- Anker 10 Port 60W Data Hub with 7 USB 3.0 Ports and 3 PowerIQ Charging Ports for MacBook, Mac Pro/Mini, iMac, XPS, Surface Pro, iPhone 7, 6s Plus, iPad Air 2, Galaxy Series, Mobile HDD, and More
- XFasten Gaffer Tape Pro, Black, 2-Inches X 30 Yards- Premium Grade Matte Black Gaff Main Stage Tape for Photographers, Interior Designers and Professionals
- Elgato Cam Link 4K — Broadcast Live, Record via DSLR, Camcorder, or Action cam, 1080p60 or 4K at 30 fps, Compact HDMI Capture Device, USB 3.0 (two of these, one for each camera)
- Elgato Stream Deck – Live Content Creation Controller with 15 customizable LCD keys, adjustable stand, for Windows 10 and macOS 10.11 or later
We had one massive fail on the first day, and that was that we tried to stream over Wi-Fi. As soon as people started arriving the conference Wi-Fi died, which unfortunately meant the day one video was not of the best quality and we suffered for it. To solve this for day 2, we had a wired RJ45 internet connection installed overnight thanks to Ama and from then on everything worked perfectly. We tried running from a mobile hotspot as well, but it was no better than the Wi-Fi.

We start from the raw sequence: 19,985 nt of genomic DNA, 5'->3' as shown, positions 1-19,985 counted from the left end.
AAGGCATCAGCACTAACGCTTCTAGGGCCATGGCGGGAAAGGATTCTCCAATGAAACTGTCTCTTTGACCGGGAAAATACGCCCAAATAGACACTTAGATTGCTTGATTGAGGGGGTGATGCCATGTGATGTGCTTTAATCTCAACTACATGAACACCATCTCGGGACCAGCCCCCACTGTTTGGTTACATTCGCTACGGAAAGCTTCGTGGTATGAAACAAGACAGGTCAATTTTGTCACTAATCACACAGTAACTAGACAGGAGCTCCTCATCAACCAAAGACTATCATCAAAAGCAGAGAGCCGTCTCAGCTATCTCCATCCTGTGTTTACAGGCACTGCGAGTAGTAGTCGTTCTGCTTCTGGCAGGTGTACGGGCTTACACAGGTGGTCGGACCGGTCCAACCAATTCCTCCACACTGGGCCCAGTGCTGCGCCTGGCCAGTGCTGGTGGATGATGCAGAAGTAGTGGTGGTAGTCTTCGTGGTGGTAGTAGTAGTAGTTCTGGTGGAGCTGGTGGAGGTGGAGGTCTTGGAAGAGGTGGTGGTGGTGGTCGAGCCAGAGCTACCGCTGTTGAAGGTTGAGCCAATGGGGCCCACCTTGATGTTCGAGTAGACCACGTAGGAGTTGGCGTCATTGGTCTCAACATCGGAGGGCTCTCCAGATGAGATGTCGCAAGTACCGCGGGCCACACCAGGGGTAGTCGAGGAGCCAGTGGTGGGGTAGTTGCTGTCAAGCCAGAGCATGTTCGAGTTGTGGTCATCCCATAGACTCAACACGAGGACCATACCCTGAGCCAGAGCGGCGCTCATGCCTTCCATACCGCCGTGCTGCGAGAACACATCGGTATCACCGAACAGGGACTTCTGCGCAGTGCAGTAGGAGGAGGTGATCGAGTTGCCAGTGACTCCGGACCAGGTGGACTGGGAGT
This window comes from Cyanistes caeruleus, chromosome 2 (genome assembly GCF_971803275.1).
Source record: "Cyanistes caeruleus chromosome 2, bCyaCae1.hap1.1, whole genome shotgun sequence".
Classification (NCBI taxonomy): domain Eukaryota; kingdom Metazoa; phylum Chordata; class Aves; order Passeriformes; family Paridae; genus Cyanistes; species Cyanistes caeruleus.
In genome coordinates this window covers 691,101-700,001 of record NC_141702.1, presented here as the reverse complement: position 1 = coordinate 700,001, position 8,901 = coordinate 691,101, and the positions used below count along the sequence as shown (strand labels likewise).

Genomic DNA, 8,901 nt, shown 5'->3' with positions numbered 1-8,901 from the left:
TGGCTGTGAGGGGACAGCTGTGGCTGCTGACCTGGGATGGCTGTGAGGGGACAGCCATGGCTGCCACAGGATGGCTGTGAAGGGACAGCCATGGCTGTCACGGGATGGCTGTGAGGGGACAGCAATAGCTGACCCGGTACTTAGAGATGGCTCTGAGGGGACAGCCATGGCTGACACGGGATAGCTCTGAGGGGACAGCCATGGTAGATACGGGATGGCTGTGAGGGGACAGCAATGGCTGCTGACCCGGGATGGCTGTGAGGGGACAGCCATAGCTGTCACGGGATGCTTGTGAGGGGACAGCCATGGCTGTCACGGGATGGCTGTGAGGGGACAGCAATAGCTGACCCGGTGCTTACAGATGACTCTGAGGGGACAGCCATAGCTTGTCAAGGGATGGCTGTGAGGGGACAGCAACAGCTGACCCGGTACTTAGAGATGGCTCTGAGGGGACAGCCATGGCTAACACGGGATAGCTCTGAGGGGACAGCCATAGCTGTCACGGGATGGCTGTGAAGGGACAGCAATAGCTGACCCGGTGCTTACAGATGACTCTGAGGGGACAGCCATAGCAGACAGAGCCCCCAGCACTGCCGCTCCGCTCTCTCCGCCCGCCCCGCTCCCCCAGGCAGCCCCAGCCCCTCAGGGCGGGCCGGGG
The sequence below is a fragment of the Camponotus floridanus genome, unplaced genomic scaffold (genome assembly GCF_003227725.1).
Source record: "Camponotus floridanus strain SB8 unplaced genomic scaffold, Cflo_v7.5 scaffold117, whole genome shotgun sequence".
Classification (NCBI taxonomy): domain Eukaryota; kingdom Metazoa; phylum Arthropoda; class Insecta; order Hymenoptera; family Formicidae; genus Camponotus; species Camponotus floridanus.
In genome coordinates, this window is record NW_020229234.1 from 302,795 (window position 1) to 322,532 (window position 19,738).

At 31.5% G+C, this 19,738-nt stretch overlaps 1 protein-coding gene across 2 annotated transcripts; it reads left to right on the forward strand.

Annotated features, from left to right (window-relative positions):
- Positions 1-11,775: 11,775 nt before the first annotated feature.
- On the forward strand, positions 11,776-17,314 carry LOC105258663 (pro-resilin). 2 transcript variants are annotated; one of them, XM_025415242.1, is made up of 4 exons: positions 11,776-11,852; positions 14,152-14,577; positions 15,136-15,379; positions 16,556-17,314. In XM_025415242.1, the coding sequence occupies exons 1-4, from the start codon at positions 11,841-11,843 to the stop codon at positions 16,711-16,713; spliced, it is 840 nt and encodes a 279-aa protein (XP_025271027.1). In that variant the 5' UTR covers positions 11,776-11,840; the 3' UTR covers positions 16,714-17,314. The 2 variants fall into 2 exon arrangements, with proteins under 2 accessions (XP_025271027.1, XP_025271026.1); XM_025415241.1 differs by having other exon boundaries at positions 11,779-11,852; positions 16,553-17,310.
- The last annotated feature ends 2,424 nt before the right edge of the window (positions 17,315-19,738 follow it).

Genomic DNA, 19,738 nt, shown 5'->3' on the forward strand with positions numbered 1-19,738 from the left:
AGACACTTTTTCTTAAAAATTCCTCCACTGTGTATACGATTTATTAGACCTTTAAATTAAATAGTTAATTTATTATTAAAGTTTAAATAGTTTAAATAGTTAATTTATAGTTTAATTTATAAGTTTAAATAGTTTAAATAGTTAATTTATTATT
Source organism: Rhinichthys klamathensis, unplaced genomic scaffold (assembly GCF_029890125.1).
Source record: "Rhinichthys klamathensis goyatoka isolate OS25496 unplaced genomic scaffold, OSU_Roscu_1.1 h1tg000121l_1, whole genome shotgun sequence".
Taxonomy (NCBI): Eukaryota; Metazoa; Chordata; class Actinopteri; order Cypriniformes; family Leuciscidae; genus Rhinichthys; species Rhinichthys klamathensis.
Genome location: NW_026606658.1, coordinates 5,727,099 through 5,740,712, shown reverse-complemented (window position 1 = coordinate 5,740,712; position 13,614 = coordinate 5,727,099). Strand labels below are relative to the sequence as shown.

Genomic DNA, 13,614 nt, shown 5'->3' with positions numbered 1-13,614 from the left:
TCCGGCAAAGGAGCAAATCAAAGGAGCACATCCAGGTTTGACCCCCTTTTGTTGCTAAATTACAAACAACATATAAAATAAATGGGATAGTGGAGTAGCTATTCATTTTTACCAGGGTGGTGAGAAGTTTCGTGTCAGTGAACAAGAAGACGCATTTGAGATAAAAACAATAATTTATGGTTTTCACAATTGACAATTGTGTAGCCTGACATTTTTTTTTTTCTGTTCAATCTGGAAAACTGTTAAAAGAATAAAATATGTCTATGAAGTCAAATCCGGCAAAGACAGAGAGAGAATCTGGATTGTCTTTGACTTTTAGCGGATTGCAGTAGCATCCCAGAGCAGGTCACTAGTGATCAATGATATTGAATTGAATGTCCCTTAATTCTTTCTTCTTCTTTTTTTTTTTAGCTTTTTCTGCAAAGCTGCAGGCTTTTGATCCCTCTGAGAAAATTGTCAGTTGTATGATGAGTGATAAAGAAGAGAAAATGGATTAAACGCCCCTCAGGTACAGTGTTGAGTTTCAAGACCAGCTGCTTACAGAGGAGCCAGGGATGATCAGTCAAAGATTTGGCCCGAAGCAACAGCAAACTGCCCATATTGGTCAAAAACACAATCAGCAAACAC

For my next event, I am going to use different lights and cameras and plan to add a total of four cameras for better live streaming. I will also set up the way people can live chat from the stream on YouTube better. Next time all guests will be scheduled in advance to maximize the time.
In my experience, when you are trying something for the first time you are never going to be that great, as there are so many lessons to be learned. If I listen to my first podcast, you can tell it is my first as I was learning, after 100 podcasts I am a little better. This is only the start of live streaming for me. Steve and I plan to carry on learning about live streaming by letting you in on our weekly catch up call where we discuss all things Microsoft Business Applications. If you want to watch, please check out the nz365guy YouTube channel and let’s see where we end up at episode 100. 😊
- Know your equipment and all the connection cables needed
- You need everything operating on USB 3.0, and make sure your USB hubs have an external power supply
- Separate USB hubs to power your cameras than the USB hub used for HDMI
- Must have wired internet connection to do this justice
If you missed the live stream you can watch the edited postproduction videos from Day 2 of the conference on YouTube.
If you have any questions, please feel free to ask them in the comments below.